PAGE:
• Based on SAMHSA's 2004 National Survey on Drug Use and Health, 1.4 million persons aged 12 or older (0.6% of the population) had used methamphetamine in the past year, and 600,000 persons (0.2% of the population) had used methamphetamine in the past month. Although the number of past year and past month methamphetamine users did not change significantly between 2002 and 2004, the number of past month methamphetamine users who met criteria for abuse or dependence on one or more illicit drugs in the past year increased from 164,000 (27.5% of past month methamphetamine users) in 2002 to 346,000 (59.3%) in 2004. The average age of first use among new methamphetamine users was 18.9 years in 2002, 20.4 years in 2003, and 22.1 years of age in 2004. See The NSDUH Report:  Methamphetamine Use, Abuse, and Dependence:  2002, 2003, and 2004
  • In SAMHSA's 2004 National Survey on Drug Use and Health, an estimated 14% of youths aged 12 to 17, approximately 3.5 million youths, had experienced at least one major depressive episode in their lifetime. Over 7%, an estimated 1.8 million youths, had lifetime major depressive episode and thought about killing themselves at the time of their worst or most recent episode. An estimated 712,000 youths had tried to kill themselves during their worst or most recent major depressive episode; this represents 2.9% of those aged 12 to 17. See The NSDUH Report:  Suicidal Thoughts among Youths Aged 12 to 17 with Major Depressive Episode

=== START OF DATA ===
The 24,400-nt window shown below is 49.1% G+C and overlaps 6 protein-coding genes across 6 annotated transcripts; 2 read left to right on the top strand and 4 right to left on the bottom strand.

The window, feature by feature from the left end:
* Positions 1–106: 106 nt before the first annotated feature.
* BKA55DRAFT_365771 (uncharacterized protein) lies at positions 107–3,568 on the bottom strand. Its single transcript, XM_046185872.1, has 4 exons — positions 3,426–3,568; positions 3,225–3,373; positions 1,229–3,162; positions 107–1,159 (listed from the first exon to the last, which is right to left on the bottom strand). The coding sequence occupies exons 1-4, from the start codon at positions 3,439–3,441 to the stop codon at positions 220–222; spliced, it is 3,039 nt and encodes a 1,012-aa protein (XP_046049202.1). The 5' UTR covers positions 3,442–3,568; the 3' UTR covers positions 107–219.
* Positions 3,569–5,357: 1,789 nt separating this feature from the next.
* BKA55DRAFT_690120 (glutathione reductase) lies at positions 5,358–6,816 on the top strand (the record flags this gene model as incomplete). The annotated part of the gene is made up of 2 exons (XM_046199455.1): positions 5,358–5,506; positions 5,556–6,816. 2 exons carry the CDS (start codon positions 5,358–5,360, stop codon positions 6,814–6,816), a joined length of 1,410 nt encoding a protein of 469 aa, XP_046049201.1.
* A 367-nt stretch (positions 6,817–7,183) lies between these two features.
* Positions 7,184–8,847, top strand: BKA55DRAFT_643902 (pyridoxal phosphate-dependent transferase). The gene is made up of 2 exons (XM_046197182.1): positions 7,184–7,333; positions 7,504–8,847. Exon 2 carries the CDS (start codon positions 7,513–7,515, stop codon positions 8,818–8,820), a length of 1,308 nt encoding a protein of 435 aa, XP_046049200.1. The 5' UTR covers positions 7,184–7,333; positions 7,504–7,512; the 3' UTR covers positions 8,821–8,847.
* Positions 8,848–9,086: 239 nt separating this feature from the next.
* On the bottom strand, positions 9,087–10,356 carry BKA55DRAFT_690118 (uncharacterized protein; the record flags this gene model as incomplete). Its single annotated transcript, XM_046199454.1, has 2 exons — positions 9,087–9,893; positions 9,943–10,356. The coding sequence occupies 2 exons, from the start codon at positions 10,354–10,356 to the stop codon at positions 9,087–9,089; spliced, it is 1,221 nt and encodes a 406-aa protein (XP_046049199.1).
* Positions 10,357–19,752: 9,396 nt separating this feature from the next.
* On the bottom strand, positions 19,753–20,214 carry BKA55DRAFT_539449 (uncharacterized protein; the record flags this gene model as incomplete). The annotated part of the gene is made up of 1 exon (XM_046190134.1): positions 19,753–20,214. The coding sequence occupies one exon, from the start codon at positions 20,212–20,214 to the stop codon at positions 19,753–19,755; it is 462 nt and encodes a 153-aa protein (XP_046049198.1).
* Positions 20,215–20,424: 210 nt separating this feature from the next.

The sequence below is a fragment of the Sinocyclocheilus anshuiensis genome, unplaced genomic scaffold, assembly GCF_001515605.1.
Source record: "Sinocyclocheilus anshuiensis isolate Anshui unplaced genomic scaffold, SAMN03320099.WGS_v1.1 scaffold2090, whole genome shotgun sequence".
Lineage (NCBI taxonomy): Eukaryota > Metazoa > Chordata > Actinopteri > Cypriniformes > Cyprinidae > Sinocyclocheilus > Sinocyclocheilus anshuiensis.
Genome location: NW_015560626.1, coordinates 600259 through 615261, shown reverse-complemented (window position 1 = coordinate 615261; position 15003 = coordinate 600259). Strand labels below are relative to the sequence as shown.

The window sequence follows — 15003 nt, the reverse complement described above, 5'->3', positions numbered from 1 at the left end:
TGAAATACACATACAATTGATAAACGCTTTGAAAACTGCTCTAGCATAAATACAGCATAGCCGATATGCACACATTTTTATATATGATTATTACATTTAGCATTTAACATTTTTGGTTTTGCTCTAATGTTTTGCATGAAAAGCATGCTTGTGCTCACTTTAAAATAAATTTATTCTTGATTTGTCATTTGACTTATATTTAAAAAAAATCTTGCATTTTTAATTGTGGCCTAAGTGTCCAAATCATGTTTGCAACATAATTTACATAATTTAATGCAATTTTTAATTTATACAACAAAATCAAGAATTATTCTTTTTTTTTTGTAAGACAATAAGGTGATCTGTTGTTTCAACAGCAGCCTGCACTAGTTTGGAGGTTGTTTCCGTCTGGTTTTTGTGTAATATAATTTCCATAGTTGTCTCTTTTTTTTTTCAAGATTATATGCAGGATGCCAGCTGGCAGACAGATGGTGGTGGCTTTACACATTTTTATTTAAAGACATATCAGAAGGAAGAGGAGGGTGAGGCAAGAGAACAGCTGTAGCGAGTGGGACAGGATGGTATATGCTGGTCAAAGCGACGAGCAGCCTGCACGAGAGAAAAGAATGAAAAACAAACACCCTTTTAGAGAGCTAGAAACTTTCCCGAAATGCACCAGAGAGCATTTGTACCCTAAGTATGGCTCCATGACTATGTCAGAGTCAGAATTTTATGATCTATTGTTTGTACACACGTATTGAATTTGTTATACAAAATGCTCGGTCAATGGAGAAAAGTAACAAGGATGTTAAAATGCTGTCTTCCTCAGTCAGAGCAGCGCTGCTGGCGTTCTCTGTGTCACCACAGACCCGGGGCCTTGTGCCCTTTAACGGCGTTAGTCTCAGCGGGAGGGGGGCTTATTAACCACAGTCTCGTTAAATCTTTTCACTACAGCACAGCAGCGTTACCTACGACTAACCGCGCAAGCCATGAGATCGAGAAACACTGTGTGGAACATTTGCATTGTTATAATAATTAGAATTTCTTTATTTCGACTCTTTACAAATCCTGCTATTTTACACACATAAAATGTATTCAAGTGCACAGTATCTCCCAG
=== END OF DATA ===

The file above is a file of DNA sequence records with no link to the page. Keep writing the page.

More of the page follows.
• By combining data from SAMHSA's National Surveys on Drug Use and Health in 2002 and 2003, SAMHSA estimated the annual average rates of driving under the influence (DUI) of alcohol or illicit drugs and of DUI arrests among adults aged 21 or older. An estimated 30.7 million persons aged 21 or older (16.6% of adult drivers) reported driving under the influence of alcohol or illegal drugs during the past year; of these, 1.2 million (0.6% of adult drivers) were arrested for driving under the influence of alcohol or illicit drugs during the past year.  Among drivers aged 21 and older, 5.9% of those reporting that they had driven under the influence of both alcohol and illicit drugs during the past year had been arrested for DUI in the past year, 4.8% of those driving under the influence of only illicit drugs, and 2.9% of those who had driven under the influence of only alcohol during the past year had been arrested for DUI in the past year. See The NSDUH Report:  Arrests for Driving Under the Influence among Adult Drivers